National Geographic : 1956 Jan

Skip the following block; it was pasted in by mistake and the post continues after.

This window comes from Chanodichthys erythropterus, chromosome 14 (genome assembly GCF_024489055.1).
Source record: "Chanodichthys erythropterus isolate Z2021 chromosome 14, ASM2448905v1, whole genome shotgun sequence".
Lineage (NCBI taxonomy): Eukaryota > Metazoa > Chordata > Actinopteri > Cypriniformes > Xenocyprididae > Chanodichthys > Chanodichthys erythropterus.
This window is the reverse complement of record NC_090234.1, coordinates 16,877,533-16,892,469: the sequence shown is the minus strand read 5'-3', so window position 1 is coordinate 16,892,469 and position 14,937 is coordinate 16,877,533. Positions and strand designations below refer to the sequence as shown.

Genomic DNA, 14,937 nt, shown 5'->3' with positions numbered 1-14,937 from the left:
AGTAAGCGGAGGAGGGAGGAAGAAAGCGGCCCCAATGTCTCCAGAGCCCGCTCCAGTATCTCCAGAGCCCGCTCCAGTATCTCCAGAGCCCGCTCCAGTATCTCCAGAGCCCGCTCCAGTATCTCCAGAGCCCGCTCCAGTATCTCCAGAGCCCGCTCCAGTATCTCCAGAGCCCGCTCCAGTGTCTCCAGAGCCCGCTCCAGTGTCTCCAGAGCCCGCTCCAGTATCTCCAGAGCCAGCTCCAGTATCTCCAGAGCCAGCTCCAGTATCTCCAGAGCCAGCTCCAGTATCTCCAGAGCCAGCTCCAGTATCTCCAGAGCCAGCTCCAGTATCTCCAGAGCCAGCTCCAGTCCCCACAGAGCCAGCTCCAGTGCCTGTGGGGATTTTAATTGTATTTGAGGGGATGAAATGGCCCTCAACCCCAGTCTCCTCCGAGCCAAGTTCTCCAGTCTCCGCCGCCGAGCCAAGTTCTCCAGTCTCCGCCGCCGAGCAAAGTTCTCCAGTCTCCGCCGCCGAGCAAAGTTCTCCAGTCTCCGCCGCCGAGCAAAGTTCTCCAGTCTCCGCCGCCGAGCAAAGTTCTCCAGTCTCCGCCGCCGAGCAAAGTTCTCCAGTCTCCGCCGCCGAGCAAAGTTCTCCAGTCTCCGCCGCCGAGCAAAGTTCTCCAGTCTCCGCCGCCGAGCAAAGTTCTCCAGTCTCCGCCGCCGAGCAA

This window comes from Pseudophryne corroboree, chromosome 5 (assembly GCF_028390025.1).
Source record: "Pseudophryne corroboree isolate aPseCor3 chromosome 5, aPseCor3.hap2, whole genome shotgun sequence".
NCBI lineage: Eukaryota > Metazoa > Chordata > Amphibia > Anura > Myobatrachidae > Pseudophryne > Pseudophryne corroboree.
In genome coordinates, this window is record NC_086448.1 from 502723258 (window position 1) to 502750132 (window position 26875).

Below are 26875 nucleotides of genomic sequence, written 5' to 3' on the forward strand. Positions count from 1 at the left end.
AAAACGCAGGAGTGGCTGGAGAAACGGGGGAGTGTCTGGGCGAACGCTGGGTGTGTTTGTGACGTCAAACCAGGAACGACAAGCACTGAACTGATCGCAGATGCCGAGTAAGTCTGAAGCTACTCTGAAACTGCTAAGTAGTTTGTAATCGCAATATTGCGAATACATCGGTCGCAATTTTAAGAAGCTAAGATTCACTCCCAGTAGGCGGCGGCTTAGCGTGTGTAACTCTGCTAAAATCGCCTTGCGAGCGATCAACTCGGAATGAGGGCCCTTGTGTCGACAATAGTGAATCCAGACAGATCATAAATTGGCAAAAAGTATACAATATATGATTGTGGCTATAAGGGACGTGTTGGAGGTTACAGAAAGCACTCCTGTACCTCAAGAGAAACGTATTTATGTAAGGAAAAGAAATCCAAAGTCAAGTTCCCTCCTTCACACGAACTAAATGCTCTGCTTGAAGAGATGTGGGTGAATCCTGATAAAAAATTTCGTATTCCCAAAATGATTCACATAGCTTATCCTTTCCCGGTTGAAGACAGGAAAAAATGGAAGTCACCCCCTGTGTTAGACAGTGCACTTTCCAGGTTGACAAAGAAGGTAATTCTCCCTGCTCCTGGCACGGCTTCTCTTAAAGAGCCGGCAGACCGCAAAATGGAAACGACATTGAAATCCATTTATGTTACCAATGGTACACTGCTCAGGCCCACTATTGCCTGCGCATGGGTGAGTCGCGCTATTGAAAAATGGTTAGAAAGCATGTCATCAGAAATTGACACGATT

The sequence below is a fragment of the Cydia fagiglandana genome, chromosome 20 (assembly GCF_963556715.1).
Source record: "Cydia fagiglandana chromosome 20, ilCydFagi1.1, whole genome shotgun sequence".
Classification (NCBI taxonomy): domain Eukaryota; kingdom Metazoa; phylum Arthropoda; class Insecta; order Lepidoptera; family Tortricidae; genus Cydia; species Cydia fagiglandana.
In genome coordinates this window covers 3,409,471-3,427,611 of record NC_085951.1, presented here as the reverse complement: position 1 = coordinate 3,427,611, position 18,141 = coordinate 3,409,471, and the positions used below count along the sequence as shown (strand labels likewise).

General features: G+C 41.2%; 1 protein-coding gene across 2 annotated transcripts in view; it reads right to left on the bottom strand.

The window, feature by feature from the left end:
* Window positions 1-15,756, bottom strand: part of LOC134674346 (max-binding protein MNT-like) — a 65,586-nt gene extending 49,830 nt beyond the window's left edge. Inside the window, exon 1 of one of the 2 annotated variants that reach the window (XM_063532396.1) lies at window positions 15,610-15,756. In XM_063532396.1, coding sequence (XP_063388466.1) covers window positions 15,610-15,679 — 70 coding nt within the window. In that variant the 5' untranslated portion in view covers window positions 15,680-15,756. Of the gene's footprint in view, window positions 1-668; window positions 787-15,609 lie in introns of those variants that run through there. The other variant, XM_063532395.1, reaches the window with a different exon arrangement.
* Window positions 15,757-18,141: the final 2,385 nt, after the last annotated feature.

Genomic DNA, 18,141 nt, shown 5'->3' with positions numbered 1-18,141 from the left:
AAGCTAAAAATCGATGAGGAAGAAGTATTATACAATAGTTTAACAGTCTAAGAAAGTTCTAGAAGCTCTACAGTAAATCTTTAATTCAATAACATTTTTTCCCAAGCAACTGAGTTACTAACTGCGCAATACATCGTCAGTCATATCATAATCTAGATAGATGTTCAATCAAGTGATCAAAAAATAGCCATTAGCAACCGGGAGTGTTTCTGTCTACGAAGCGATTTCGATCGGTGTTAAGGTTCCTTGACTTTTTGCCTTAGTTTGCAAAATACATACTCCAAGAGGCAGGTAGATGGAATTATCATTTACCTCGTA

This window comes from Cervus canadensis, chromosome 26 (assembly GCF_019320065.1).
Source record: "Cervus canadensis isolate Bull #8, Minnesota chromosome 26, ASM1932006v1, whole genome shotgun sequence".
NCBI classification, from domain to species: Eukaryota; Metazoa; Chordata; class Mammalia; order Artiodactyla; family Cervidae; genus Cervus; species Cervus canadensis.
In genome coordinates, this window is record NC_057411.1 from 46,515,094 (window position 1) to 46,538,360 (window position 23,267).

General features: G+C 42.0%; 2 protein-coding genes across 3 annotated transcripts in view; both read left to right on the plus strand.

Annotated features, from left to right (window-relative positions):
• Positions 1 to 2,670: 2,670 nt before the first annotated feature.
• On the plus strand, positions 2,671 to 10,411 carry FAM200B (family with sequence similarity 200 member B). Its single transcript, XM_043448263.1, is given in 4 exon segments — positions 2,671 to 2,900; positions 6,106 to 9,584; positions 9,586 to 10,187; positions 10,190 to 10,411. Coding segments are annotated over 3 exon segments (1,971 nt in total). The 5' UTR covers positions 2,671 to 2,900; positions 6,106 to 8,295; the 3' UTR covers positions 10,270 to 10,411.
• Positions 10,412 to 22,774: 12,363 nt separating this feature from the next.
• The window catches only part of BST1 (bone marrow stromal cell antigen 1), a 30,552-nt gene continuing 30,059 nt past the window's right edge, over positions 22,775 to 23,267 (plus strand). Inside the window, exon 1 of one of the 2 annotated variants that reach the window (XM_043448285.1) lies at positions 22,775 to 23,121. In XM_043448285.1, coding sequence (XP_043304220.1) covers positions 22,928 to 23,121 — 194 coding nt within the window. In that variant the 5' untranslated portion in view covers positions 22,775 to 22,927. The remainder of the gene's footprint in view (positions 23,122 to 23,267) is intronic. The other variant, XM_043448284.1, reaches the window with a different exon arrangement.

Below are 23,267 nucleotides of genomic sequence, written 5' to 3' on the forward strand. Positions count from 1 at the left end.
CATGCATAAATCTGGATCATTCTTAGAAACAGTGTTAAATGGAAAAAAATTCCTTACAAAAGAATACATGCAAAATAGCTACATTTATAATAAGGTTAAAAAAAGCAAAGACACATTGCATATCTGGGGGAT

27 Snowshoes Anchor His Tent and Clothesline. Campfire Melts a Hole in the Snow campsite until we could stand on it without the webs. We chopped enough firewood to last all night. A storm threatened, so we turned the raft on edge for a windbreak, then ran up a tar paulin between raft and ground, lean-to fashion. We built a platform of green logs as a "floater" to lay the fire on; otherwise it would drop into a pit of its own melting. Then we cleaned the whitefish we had caught. This fish tastes best when skinned. With the temperature hovering around zero, it was a painful job to take off our gloves and use knife and pliers on frozen fish. Like other minor hardships of winter camp ing (for instance, getting out of warm sleep ing bags in the morning to start a fire), this one paid off. Camp pitched and darkness setting in, we relaxed completely, watching the whitefish slowly turning golden in the pan. It was a winter float trip that showed us a rare woodland drama. We had tied our raft to the bank and pushed up a side canyon looking for signs of porcupine and snowshoe rabbit. Snow, deep and fluffy, slowed our progress on webs. We halted for a breather in a clearing among the spruces.